This week we shall conclude our review of the prohibition to eat cheese that was produced by a non-Jew. We shall discuss whether Jewish participation is required in the cheese making process and whether soft cheeses and whey are included in this prohibition.
Jewish Supervision or Participation – Rama vs. the Shach
There are two unresolved debates regarding the production of kosher cheese. The Rama (Y.D. 115:2) rules (and notes that this is the common custom) that it is sufficient for a Jew to monitor the cheese making process to render the cheese kosher. According to the Rama, the prohibition of Gevinat Akum parallels the prohibition of Chalav Akum as supervision suffices to permit the product. The Shach (Y.D. 115:20) requires either Jewish ownership of the cheese or active participation of a Jew in the cheese making. According to the Shach, Gevinat Akum parallels the rules of Pat Akum (bread baked by a non-Jew) in that Jewish participation is required to render the product permissible.
The Shach offers an interesting proof to his ruling from the language of the Mishnahyot that present the prohibitions of Gevinat Akum and Chalav Akum. The Mishnah (Avodah Zarah 35b) that presents the prohibition of Chalav Akum states that the milk is prohibited if a Jew does not watch the milking. On the other hand, the Mishnah (Avodah Zarah 29b) that presents the prohibition of Gevinat Akum simply states that Gevinat Akum is prohibited and makes no distinction as to whether a Jew watches the cheese making process or not. The Shach, accordingly, concludes that Jewish ownership or active participation is required to permit us to eat the cheese. See, though, the comments of Rav Yonatan Eibushetz (Mateh Yonatan Y.D. 115:2) who seeks to refute this proof of the Shach. The Aruch Hashulchan (Y.D. 115:19), in turn, cites the Rambam in his commentary to the Mishnah (that appears on Avodah Zarah 29b) who writes explicitly in accordance with the view of the Rama.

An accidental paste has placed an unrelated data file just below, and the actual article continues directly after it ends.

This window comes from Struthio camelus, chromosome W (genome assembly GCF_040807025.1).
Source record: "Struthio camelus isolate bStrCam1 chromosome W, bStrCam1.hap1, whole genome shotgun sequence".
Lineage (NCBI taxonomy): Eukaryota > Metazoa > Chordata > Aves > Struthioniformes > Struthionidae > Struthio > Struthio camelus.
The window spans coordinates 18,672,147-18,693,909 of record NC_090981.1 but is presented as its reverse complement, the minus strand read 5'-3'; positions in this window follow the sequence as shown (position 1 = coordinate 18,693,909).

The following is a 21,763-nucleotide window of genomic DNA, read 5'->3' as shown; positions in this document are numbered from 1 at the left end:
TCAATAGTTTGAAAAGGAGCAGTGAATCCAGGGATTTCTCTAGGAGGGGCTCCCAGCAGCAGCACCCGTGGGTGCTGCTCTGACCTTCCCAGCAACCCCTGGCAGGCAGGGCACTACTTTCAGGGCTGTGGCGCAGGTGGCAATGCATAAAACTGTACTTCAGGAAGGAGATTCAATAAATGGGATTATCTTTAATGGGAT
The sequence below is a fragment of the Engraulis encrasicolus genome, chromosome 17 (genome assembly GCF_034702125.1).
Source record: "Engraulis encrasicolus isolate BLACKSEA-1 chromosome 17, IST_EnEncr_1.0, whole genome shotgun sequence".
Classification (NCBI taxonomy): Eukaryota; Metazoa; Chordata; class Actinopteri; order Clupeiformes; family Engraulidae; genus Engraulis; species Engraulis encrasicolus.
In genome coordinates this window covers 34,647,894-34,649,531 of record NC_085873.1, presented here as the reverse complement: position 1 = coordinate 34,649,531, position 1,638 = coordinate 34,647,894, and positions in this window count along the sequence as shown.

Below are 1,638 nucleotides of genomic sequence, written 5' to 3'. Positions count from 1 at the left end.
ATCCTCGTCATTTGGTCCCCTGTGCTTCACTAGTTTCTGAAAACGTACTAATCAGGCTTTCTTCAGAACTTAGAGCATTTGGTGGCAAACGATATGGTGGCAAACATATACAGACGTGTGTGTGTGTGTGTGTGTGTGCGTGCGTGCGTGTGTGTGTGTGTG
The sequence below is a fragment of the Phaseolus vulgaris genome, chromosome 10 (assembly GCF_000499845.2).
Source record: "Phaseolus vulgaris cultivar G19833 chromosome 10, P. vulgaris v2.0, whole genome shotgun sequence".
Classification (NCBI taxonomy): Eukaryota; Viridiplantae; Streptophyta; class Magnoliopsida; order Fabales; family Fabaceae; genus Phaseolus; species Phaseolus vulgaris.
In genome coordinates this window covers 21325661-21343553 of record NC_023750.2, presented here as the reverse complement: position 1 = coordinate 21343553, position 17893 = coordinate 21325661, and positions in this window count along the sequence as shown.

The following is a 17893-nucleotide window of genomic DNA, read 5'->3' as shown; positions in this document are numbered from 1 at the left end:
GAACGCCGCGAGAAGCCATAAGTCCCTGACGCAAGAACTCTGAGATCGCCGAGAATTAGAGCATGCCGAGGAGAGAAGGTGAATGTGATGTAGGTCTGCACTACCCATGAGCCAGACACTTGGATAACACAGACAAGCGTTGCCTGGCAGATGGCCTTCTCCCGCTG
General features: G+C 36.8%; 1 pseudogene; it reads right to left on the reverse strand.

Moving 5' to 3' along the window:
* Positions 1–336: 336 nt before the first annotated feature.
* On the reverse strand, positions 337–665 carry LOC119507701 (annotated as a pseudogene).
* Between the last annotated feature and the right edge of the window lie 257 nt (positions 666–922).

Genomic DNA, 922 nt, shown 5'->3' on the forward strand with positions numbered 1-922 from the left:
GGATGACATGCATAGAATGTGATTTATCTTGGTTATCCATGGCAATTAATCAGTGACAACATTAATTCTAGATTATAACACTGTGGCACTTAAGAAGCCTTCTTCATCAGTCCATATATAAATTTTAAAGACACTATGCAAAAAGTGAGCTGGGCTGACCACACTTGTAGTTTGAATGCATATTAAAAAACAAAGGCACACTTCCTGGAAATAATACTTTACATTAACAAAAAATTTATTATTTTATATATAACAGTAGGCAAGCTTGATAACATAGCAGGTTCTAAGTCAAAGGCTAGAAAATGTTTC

This dispute has never been resolved. Among eighteenth-century authorities, the Noda Biyehuda (2:Orach Chaim 37) rules in accordance with the Rama and notes that this is the accepted practice, whereas the Vilna Gaon (Biur HaGra Y.D. 115:15) rules in accordance with the Shach. Among the nineteenth-century authorities, the Chochmat Adam (67:7) rules in accordance with the Shach and the Aruch Hashulchan (Y.D. 115:19) essentially rules in accordance with the Rama, although he writes that it is proper to accommodate the strict ruling of the Shach. In the twentieth century, Rav Moshe Feinstein (Teshuvot Igrot Moshe Y.D. 3:16) adopt the same approach as the Aruch Hashulchan. Rav Zushe Blech (in his essay that we cited last week) notes that it seems that the generally accepted practice is to follow the Shach.
This dispute has a major impact regarding the level of supervision required for the cheese making process. According to the Rama occasional inspections suffice, because the Gemara (Chullin 4a) states that “Yotzei Vinichnas Kiomeid Al Gabav Dami”, spot checks are the equivalent of constantly supervising a procedure. However, according to the Shach, a Mashgiach must be available on location to participate in the cheese making process. This explains why it is impractical for a large general company to have its cheeses certified kosher. This is why kosher cheeses are made by companies that produce cheese specifically for the observant Jewish community.
Soft Cheeses – Chochmat Adam, Aruch Hashulchan, and Rav Moshe Feinstein